A friend who does know Hebrew writes in response to your comments:
Sometimes we get a little too "Greek" (westernized) in interpreting Hebrew
(a more eastern style language). We want one solid meaning for each word,
but Hebrew isn't always that way. The word eretz means ground, or more
often country, or sometimes earth, depending on context. Its meaning in
Genesis 6-7 is clearly global by the context -- see Richard Davidson's
excellent article on the universality of the Flood in Origins 22(2)58-73.
Some of the most obvious clues from words in Genesis 6-8 include:
1. ha eretz used 46x in Gen 6-9 without any genitive of limitation
2. "upon the face of all the earth" (7:3; 8:9) is global, as in 1:29
and "face of the ground" 5x, in paralles with the above (cf 2:6)
3. "all flesh" 12x
("all" can express less than totality if context demands, but
with no article or posessive it indicates totality)
and "every living thing of all flesh" ... "all existence"
4. "under the whole heaven (7:19) has global meaning
as in Deut 4:19, Job 28:24, 41:11, ...
5. "all the fountains of the great deep" (7:11, 8:2) refers to the
world ocean, as in Gen 1:2 and Ps 104:6
The Hebrew word Mabbul, translated Flood, is different from other Hebrew
words for flood. It refers exclusively to this worldwide water catastrophe,
and is not used to describe local flooding.
Richard Davidson also points out
-- the major themes of Genesis 1-11 -- creation, the fall, the plan
of redemption, the spread of sin, the flood, are all global in scope.
-- the purpose given for bringing the flood (Genesis 6:7)
necessitates more than a local flood
-- the genealogical lines indicate that just as Adam was
progenitor of all pre-flood humanity, so Noah was father of all post-flood
peoples. From his descendents "the nations spread abroad on the face of
the earth after the flood" (Gen 10:32) and the same inclusive diving
blessing to be fruitful and multiply is given to Noah's family, as it was
to the first pair (Gen 1:28, 9:1)
-- striking extra-biblical evidence that all human races, not just
those in the Middle East, retain memory of the universal flood is found in
the amazing prevalence of ancient flood stories all over the world (he
-- God's covenant (Gen 9:9-10), with the rainbow sign (Gen 9:12-17)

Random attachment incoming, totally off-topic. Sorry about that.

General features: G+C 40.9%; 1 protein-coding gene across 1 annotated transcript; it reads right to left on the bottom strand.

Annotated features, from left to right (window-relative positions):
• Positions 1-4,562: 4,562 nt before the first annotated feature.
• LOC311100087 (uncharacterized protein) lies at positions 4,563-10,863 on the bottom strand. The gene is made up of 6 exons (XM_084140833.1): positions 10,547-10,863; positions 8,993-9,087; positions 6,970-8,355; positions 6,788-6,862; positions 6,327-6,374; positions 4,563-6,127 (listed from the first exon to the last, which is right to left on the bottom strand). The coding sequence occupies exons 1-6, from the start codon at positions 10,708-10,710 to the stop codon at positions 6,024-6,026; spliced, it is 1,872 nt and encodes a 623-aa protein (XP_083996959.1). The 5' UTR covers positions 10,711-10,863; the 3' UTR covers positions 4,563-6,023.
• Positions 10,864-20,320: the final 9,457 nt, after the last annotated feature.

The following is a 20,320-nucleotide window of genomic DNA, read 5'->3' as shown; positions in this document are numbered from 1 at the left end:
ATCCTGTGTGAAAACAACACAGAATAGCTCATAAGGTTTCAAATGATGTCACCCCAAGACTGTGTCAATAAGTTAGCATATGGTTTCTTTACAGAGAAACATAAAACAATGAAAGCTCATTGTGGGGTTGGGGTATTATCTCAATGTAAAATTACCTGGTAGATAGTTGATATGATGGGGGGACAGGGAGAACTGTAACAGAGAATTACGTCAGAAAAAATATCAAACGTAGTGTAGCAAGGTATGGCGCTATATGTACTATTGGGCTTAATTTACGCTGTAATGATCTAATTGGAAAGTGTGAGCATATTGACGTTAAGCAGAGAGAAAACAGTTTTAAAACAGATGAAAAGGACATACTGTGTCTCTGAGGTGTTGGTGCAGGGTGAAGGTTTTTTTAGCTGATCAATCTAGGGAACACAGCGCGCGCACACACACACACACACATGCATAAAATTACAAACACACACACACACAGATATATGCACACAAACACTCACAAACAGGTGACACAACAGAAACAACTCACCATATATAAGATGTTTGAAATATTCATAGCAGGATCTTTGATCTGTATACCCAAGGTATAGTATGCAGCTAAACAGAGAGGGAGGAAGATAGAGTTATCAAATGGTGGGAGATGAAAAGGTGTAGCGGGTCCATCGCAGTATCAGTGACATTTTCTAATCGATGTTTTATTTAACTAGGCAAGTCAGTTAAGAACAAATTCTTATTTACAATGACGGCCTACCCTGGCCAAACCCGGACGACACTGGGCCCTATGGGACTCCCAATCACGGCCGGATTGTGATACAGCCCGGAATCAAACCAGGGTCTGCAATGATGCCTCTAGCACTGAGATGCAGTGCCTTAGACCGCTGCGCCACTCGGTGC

includes the whole earth (Gen 9:13-17)
also note: The integrity of God in keeping His promise is wrapped up in the
global extent of the Flood. God's promise not to bring another worldwide
flood is fulfilled; but if the flood was local, God's integrity would be
questioned each time a local flood occurred!
-- the enormous size of the ark would be unnecessary for a local flood and
there would be no necessity of the ark at all if there were no other escape
for air-breathing land animals from the overflowing waters.
-- the covering of "all the high mountains" is not possible in a
local flood, because water seeks its own level across the surface of the
globe; to cover even one truely high mountain would require a water level
that high all over the earth.
-- the duration of the flood does not make sesnse with local flooding
--New Testament passages concerning the Flood use global language:
Matt. 24:39 "swept them all away"
Luke 17:27 "destroyed them all"
2Peter 2:5 "did not spare the anceint world...when He brought a
flood upon the world of the ungodly."
1Peter 3:20 "few,that is eight persons,were saved through
Hebrews 11;7 "Noah condemned the world..."
"we have the unequivocal corroboration of the New Testament that the
destruction of the human race at the time of the flood was total..."
Archer 1985, p 208
Also, NT typology assumes and depends upon not only the historicity but
also the universality of the Flood to theologially argue for an imminent
world-wide judgment by fire (2 Peter 3:6-7)